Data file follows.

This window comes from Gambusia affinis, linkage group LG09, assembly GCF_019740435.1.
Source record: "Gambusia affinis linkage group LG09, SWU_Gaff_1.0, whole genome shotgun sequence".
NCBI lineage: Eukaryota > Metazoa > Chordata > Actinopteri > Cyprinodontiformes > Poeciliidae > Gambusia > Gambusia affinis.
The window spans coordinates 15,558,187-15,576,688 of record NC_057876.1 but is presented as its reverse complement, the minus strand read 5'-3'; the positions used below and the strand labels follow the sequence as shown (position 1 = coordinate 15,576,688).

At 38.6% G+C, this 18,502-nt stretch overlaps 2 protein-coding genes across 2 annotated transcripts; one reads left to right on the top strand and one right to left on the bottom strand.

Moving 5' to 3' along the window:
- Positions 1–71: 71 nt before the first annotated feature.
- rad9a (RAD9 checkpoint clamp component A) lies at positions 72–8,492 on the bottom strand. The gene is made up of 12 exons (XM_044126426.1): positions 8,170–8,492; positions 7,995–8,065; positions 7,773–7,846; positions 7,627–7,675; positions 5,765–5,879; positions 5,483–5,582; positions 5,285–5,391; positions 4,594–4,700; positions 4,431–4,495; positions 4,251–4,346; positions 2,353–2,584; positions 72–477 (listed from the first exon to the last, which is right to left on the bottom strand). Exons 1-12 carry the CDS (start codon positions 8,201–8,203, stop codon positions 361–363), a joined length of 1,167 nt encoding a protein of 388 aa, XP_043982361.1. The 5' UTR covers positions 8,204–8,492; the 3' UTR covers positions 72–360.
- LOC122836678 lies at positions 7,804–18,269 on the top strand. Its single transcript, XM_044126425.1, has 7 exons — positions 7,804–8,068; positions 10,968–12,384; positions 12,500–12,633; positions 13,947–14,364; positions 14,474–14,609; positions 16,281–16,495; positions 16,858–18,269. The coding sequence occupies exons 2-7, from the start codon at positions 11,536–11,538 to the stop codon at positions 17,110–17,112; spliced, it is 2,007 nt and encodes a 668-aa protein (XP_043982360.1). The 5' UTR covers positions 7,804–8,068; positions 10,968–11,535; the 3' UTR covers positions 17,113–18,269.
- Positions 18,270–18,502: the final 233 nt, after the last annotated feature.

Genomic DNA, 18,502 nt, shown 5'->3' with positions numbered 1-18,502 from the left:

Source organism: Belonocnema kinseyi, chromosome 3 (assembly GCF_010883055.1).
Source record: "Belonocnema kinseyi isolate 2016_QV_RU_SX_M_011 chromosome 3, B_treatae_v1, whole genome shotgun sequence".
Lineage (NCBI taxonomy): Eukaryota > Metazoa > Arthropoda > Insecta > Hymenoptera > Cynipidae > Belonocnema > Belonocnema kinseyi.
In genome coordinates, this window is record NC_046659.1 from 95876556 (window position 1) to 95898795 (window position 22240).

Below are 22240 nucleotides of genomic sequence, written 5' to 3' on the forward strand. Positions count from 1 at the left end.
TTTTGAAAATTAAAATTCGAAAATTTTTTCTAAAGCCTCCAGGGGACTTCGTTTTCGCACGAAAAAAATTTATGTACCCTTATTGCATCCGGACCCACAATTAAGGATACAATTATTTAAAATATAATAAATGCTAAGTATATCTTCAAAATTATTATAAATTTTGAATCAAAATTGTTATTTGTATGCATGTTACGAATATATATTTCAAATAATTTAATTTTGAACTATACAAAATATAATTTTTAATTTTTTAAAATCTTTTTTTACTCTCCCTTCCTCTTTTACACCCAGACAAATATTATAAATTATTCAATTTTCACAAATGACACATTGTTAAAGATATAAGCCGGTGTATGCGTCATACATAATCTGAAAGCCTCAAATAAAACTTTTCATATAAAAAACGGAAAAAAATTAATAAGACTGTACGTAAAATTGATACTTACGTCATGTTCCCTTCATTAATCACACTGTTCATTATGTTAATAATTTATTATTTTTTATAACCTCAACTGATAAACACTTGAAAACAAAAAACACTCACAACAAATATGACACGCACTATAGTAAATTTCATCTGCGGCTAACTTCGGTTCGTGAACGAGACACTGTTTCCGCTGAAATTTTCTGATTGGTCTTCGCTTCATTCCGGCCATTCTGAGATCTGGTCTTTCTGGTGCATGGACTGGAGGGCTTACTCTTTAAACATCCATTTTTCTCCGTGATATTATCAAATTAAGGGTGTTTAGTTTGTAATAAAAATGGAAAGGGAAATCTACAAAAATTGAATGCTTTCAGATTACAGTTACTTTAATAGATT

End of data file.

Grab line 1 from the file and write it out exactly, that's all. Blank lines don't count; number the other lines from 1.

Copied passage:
This window comes from Gambusia affinis, linkage group LG09, assembly GCF_019740435.1.